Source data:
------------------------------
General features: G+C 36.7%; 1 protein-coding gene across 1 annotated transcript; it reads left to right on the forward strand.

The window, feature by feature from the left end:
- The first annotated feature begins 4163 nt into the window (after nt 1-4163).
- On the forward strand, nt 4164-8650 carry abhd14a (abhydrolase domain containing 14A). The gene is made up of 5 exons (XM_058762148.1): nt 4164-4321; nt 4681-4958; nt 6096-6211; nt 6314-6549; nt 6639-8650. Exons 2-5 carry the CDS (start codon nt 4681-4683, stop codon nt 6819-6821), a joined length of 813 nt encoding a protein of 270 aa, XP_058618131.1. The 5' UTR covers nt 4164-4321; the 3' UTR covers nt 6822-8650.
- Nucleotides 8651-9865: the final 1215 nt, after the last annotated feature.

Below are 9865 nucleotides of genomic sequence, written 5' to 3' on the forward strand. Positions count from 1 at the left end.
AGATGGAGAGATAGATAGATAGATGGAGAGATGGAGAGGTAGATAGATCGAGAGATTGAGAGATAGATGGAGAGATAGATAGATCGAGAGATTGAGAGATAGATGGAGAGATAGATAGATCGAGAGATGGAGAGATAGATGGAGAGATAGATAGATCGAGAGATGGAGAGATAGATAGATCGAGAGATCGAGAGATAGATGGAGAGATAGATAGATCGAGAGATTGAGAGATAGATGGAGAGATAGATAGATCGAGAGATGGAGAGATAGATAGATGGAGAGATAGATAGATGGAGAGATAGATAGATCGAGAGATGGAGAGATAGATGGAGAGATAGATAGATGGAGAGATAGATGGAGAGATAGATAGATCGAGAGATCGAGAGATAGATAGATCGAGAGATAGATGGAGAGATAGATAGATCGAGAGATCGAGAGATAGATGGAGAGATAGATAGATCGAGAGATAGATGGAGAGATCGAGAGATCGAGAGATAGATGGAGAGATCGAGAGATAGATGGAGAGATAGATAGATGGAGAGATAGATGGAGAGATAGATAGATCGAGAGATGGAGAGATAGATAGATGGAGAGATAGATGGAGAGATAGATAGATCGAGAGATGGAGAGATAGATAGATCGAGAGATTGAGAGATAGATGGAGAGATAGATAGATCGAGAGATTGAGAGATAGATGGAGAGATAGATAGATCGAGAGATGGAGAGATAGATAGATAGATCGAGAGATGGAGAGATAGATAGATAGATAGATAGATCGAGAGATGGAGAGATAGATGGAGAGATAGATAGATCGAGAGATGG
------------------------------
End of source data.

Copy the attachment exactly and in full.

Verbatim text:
General features: G+C 36.7%; 1 protein-coding gene across 1 annotated transcript; it reads left to right on the forward strand.

The window, feature by feature from the left end:
- The first annotated feature begins 4163 nt into the window (after nt 1-4163).
- On the forward strand, nt 4164-8650 carry abhd14a (abhydrolase domain containing 14A). The gene is made up of 5 exons (XM_058762148.1): nt 4164-4321; nt 4681-4958; nt 6096-6211; nt 6314-6549; nt 6639-8650. Exons 2-5 carry the CDS (start codon nt 4681-4683, stop codon nt 6819-6821), a joined length of 813 nt encoding a protein of 270 aa, XP_058618131.1. The 5' UTR covers nt 4164-4321; the 3' UTR covers nt 6822-8650.
- Nucleotides 8651-9865: the final 1215 nt, after the last annotated feature.

Below are 9865 nucleotides of genomic sequence, written 5' to 3' on the forward strand. Positions count from 1 at the left end.
AGATGGAGAGATAGATAGATAGATGGAGAGATGGAGAGGTAGATAGATCGAGAGATTGAGAGATAGATGGAGAGATAGATAGATCGAGAGATTGAGAGATAGATGGAGAGATAGATAGATCGAGAGATGGAGAGATAGATGGAGAGATAGATAGATCGAGAGATGGAGAGATAGATAGATCGAGAGATCGAGAGATAGATGGAGAGATAGATAGATCGAGAGATTGAGAGATAGATGGAGAGATAGATAGATCGAGAGATGGAGAGATAGATAGATGGAGAGATAGATAGATGGAGAGATAGATAGATCGAGAGATGGAGAGATAGATGGAGAGATAGATAGATGGAGAGATAGATGGAGAGATAGATAGATCGAGAGATCGAGAGATAGATAGATCGAGAGATAGATGGAGAGATAGATAGATCGAGAGATCGAGAGATAGATGGAGAGATAGATAGATCGAGAGATAGATGGAGAGATCGAGAGATCGAGAGATAGATGGAGAGATCGAGAGATAGATGGAGAGATAGATAGATGGAGAGATAGATGGAGAGATAGATAGATCGAGAGATGGAGAGATAGATAGATGGAGAGATAGATGGAGAGATAGATAGATCGAGAGATGGAGAGATAGATAGATCGAGAGATTGAGAGATAGATGGAGAGATAGATAGATCGAGAGATTGAGAGATAGATGGAGAGATAGATAGATCGAGAGATGGAGAGATAGATAGATAGATCGAGAGATGGAGAGATAGATAGATAGATAGATAGATCGAGAGATGGAGAGATAGATGGAGAGATAGATAGATCGAGAGATGG